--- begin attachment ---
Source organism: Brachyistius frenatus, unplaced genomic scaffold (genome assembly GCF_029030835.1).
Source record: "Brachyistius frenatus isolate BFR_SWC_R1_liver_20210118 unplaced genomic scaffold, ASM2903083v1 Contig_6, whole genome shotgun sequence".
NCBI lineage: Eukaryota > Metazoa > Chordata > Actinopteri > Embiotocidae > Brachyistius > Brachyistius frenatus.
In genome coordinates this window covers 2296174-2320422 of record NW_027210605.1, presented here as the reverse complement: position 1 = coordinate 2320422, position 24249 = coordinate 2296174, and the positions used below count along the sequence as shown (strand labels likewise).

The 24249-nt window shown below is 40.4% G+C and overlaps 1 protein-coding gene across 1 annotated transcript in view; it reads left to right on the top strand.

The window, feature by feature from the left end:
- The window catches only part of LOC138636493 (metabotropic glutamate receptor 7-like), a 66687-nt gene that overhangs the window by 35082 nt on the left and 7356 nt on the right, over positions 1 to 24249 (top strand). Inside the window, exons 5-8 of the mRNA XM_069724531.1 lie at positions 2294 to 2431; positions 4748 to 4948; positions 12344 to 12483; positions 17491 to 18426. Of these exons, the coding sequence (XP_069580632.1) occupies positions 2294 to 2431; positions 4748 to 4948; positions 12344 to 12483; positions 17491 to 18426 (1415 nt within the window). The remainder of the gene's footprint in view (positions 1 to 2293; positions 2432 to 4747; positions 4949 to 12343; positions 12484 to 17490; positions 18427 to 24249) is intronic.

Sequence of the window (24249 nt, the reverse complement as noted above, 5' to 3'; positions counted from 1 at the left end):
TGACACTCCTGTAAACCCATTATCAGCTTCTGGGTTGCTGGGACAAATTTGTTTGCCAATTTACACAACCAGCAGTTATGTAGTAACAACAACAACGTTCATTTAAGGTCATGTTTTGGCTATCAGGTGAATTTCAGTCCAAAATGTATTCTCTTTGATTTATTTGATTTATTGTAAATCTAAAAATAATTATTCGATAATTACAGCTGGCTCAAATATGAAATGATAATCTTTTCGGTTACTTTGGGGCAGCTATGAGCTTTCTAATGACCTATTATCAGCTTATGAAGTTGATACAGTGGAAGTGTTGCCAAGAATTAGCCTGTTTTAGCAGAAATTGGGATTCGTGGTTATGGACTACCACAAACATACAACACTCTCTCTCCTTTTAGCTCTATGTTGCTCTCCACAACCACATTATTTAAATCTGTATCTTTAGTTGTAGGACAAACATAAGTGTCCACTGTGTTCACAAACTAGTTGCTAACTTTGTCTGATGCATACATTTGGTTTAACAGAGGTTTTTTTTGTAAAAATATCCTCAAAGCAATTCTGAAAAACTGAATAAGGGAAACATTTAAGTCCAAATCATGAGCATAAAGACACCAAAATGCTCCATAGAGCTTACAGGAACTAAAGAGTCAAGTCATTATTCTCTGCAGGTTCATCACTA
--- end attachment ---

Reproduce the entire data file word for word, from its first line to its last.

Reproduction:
Source organism: Brachyistius frenatus, unplaced genomic scaffold (genome assembly GCF_029030835.1).
Source record: "Brachyistius frenatus isolate BFR_SWC_R1_liver_20210118 unplaced genomic scaffold, ASM2903083v1 Contig_6, whole genome shotgun sequence".
NCBI lineage: Eukaryota > Metazoa > Chordata > Actinopteri > Embiotocidae > Brachyistius > Brachyistius frenatus.
In genome coordinates this window covers 2296174-2320422 of record NW_027210605.1, presented here as the reverse complement: position 1 = coordinate 2320422, position 24249 = coordinate 2296174, and the positions used below count along the sequence as shown (strand labels likewise).

The 24249-nt window shown below is 40.4% G+C and overlaps 1 protein-coding gene across 1 annotated transcript in view; it reads left to right on the top strand.

The window, feature by feature from the left end:
- The window catches only part of LOC138636493 (metabotropic glutamate receptor 7-like), a 66687-nt gene that overhangs the window by 35082 nt on the left and 7356 nt on the right, over positions 1 to 24249 (top strand). Inside the window, exons 5-8 of the mRNA XM_069724531.1 lie at positions 2294 to 2431; positions 4748 to 4948; positions 12344 to 12483; positions 17491 to 18426. Of these exons, the coding sequence (XP_069580632.1) occupies positions 2294 to 2431; positions 4748 to 4948; positions 12344 to 12483; positions 17491 to 18426 (1415 nt within the window). The remainder of the gene's footprint in view (positions 1 to 2293; positions 2432 to 4747; positions 4949 to 12343; positions 12484 to 17490; positions 18427 to 24249) is intronic.

Sequence of the window (24249 nt, the reverse complement as noted above, 5' to 3'; positions counted from 1 at the left end):
TGACACTCCTGTAAACCCATTATCAGCTTCTGGGTTGCTGGGACAAATTTGTTTGCCAATTTACACAACCAGCAGTTATGTAGTAACAACAACAACGTTCATTTAAGGTCATGTTTTGGCTATCAGGTGAATTTCAGTCCAAAATGTATTCTCTTTGATTTATTTGATTTATTGTAAATCTAAAAATAATTATTCGATAATTACAGCTGGCTCAAATATGAAATGATAATCTTTTCGGTTACTTTGGGGCAGCTATGAGCTTTCTAATGACCTATTATCAGCTTATGAAGTTGATACAGTGGAAGTGTTGCCAAGAATTAGCCTGTTTTAGCAGAAATTGGGATTCGTGGTTATGGACTACCACAAACATACAACACTCTCTCTCCTTTTAGCTCTATGTTGCTCTCCACAACCACATTATTTAAATCTGTATCTTTAGTTGTAGGACAAACATAAGTGTCCACTGTGTTCACAAACTAGTTGCTAACTTTGTCTGATGCATACATTTGGTTTAACAGAGGTTTTTTTTGTAAAAATATCCTCAAAGCAATTCTGAAAAACTGAATAAGGGAAACATTTAAGTCCAAATCATGAGCATAAAGACACCAAAATGCTCCATAGAGCTTACAGGAACTAAAGAGTCAAGTCATTATTCTCTGCAGGTTCATCACTA